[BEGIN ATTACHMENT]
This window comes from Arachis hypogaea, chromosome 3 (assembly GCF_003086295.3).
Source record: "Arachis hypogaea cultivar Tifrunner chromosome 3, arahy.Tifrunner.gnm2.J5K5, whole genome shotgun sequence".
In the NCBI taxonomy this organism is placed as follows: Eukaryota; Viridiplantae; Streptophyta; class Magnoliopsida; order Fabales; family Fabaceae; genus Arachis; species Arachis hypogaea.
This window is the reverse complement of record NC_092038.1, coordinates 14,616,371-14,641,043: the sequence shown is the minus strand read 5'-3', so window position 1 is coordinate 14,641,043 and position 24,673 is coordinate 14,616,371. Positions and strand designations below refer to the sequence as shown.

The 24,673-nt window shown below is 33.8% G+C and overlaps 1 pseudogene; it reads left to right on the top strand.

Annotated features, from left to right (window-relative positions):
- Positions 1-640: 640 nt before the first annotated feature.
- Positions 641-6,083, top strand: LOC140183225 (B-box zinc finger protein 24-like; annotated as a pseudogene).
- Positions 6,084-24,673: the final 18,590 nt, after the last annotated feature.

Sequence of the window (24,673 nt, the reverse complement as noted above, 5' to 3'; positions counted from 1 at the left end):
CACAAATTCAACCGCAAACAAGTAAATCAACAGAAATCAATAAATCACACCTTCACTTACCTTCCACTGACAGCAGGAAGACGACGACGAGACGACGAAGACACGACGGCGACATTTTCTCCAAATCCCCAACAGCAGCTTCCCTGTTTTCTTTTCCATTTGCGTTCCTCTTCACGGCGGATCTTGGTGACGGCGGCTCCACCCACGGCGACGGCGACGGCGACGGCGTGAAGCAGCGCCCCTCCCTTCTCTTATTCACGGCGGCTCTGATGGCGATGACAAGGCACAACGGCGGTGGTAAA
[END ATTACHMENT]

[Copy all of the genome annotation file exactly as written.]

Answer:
This window comes from Arachis hypogaea, chromosome 3 (assembly GCF_003086295.3).
Source record: "Arachis hypogaea cultivar Tifrunner chromosome 3, arahy.Tifrunner.gnm2.J5K5, whole genome shotgun sequence".
In the NCBI taxonomy this organism is placed as follows: Eukaryota; Viridiplantae; Streptophyta; class Magnoliopsida; order Fabales; family Fabaceae; genus Arachis; species Arachis hypogaea.
This window is the reverse complement of record NC_092038.1, coordinates 14,616,371-14,641,043: the sequence shown is the minus strand read 5'-3', so window position 1 is coordinate 14,641,043 and position 24,673 is coordinate 14,616,371. Positions and strand designations below refer to the sequence as shown.

The 24,673-nt window shown below is 33.8% G+C and overlaps 1 pseudogene; it reads left to right on the top strand.

Annotated features, from left to right (window-relative positions):
- Positions 1-640: 640 nt before the first annotated feature.
- Positions 641-6,083, top strand: LOC140183225 (B-box zinc finger protein 24-like; annotated as a pseudogene).
- Positions 6,084-24,673: the final 18,590 nt, after the last annotated feature.

Sequence of the window (24,673 nt, the reverse complement as noted above, 5' to 3'; positions counted from 1 at the left end):
CACAAATTCAACCGCAAACAAGTAAATCAACAGAAATCAATAAATCACACCTTCACTTACCTTCCACTGACAGCAGGAAGACGACGACGAGACGACGAAGACACGACGGCGACATTTTCTCCAAATCCCCAACAGCAGCTTCCCTGTTTTCTTTTCCATTTGCGTTCCTCTTCACGGCGGATCTTGGTGACGGCGGCTCCACCCACGGCGACGGCGACGGCGACGGCGTGAAGCAGCGCCCCTCCCTTCTCTTATTCACGGCGGCTCTGATGGCGATGACAAGGCACAACGGCGGTGGTAAA